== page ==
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NEPTUNE Canada Workshop

Pro Workshop: Creative Commons Photo Credit to NEPTUNE Canada

Shared workshops can have a feeling of community. I used to think it was a matter of scale, that the larger groups would have more community. I now realize it’s more a matter of how much people will linger. The more people engage with each other in a workshop, the more likely the sense of community will develop. Most of us have experienced how good this can be at our local makerspace, but to date we haven’t experienced maker pro communities at scale.

Local makerspaces are compelling and one very strong reason is their sense of community. When folks of like-mind gather to share a space and tools, to teach and learn from one another, and to collaborate on projects when there’s magic in the air. You can’t force it to happen. When the right bunch of people get together with the shared goal of building a space, and after they’ve overcome the myriad of hurdles between them then a great sense of community grows. Invariably the core members will live within 30 minutes of the makerspace. They’ll be at the space often and for good chunks of time. It’s their geek “Cheers.” It’s where everybody knows their name.

Understandably, when it comes to tools most makerspaces won’t have great variety, high caliber, or the latest technology. Those serious about their making (as in “I make for money”) will venture out to find a pro workshop, something along the lines of a Maker Works, TechShop, or MakerPlace. For most this will mean a longer commute. For most their time will be spent intensely focused on getting work done. For most, upon completion of their tasks for the day they’ll pack up and return home. Almost nobody will loiter and consequently they will not create the bonds that are at the foundation of community. My experience is that at the level of a pro workshop the sense of community dips; it becomes a much more get-the-job-done -I’m-out-a-here type of environment.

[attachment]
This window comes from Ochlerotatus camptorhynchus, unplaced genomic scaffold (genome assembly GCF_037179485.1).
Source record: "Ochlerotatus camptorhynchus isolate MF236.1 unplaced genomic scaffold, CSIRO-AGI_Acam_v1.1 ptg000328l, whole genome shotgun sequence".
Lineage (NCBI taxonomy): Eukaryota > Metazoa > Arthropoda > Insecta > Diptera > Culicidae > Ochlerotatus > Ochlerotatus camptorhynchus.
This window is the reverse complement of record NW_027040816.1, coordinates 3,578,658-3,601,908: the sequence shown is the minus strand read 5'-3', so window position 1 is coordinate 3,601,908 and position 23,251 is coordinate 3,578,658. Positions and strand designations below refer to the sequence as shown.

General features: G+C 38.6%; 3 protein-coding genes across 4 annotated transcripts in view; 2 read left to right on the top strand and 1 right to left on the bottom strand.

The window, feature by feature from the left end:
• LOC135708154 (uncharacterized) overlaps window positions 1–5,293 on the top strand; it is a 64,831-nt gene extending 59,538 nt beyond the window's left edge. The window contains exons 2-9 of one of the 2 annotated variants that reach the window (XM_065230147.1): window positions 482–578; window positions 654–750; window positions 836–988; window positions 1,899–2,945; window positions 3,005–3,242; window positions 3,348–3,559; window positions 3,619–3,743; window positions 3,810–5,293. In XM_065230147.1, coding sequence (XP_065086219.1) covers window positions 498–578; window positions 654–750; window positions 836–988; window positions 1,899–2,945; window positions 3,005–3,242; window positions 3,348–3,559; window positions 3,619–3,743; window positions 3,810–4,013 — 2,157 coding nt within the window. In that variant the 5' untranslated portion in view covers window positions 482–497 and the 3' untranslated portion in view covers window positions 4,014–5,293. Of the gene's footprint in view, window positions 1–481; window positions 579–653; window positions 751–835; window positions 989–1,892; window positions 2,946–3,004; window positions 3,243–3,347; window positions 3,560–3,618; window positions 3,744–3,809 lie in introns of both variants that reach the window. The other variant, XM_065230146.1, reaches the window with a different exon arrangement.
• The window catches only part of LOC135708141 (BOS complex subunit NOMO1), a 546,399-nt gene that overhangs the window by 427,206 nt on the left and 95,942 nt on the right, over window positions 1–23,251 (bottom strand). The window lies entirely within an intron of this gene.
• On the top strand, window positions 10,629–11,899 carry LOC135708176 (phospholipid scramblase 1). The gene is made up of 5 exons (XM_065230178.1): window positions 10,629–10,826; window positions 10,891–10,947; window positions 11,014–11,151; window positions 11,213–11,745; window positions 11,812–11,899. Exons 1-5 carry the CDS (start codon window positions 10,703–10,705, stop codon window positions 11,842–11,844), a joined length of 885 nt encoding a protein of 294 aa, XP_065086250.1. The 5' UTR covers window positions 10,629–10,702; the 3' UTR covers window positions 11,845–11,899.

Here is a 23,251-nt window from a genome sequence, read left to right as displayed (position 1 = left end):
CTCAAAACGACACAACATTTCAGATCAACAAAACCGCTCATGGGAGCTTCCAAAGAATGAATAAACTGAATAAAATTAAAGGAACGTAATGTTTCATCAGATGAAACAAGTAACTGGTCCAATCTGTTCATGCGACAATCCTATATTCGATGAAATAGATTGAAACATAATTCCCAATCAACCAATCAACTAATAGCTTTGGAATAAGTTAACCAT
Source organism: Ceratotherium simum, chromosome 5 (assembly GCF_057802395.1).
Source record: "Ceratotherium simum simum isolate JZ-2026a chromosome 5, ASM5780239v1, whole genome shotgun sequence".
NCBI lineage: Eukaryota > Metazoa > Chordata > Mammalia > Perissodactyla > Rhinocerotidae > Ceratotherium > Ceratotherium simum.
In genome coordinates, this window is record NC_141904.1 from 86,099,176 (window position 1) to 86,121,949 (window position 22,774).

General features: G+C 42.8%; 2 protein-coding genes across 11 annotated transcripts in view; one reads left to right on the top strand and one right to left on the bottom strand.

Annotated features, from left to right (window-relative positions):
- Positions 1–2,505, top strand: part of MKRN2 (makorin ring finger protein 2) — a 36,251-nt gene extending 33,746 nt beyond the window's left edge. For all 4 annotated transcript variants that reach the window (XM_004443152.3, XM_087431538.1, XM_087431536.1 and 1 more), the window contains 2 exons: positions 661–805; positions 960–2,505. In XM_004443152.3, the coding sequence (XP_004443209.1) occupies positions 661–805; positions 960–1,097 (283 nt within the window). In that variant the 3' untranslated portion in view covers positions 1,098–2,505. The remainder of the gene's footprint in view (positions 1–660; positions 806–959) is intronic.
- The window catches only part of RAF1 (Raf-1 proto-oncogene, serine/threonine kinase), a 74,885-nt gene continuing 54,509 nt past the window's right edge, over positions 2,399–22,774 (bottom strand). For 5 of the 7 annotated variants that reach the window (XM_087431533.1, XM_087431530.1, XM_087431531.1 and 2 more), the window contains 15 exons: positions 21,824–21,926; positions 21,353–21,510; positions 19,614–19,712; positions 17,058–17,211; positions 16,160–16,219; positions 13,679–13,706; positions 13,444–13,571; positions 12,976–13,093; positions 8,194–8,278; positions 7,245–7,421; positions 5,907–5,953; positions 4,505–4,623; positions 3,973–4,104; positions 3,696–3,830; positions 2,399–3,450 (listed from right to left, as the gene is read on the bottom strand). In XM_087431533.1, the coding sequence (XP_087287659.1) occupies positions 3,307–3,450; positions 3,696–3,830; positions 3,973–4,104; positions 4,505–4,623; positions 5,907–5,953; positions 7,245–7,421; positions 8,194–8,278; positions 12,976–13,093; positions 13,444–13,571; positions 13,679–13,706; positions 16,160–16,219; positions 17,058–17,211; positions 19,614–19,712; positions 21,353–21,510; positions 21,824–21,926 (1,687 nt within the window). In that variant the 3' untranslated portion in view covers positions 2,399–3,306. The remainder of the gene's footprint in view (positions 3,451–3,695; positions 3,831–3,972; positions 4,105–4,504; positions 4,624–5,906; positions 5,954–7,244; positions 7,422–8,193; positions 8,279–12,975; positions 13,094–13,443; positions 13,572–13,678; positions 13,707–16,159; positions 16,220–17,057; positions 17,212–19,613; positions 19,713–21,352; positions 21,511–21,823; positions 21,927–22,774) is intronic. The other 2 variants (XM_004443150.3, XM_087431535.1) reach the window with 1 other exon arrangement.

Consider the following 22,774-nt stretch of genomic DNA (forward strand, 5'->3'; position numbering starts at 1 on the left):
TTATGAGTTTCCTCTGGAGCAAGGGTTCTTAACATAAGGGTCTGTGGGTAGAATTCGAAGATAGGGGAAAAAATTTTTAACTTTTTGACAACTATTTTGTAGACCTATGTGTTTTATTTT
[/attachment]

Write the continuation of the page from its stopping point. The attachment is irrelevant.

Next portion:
The above were my conclusions until recently I spent a weekend at Artisan’s Asylum. There I found both the biggest makerspace I’ve visited and the biggest face-to-face maker community I’ve experienced. The facility is huge and they have a vast collection tools and resources, enough to attract artisans from miles around. In addition, they have workspaces for rent and herein lies the revelation. Artisans come and stay, they loiter and get to know one another, they build relationships. In this artisan town under one roof they have community.

Recently it stuck me. Artisan’s Asylum is a variation on the artist colony which originated back in the 1830s and is almost 200 years old. Framed through this lens there have been thousands of these large creative communities. In my own back yard of northern Virginia there are examples in operation today. The Torpedo Factory has 165 artists working in 82 artist studios. The Workhouse Art Center is comprised of seven buildings of working artists’ studios with residency programs in both ceramics and glass. It turns out this is a well-understood territory where our tech-tinged DIY making has yet to explore.

So when will it happen? Large communities of artisans have been around for a long time, but to date haven’t leveraged the recent potent mix of internet and computing. It’s only recently that makers have been able to easily tap open hardware, collaborate on hardware designs, and prototype rapidly with CNC tools. We haven’t seen what the combination can produce. With all the creativity, collaboration, and community in a maker pro colony the results could be potent. I hope we see examples emerging soon.

Travis Good

Speaker. Maker. Writer. Traveler. Father. Husband.


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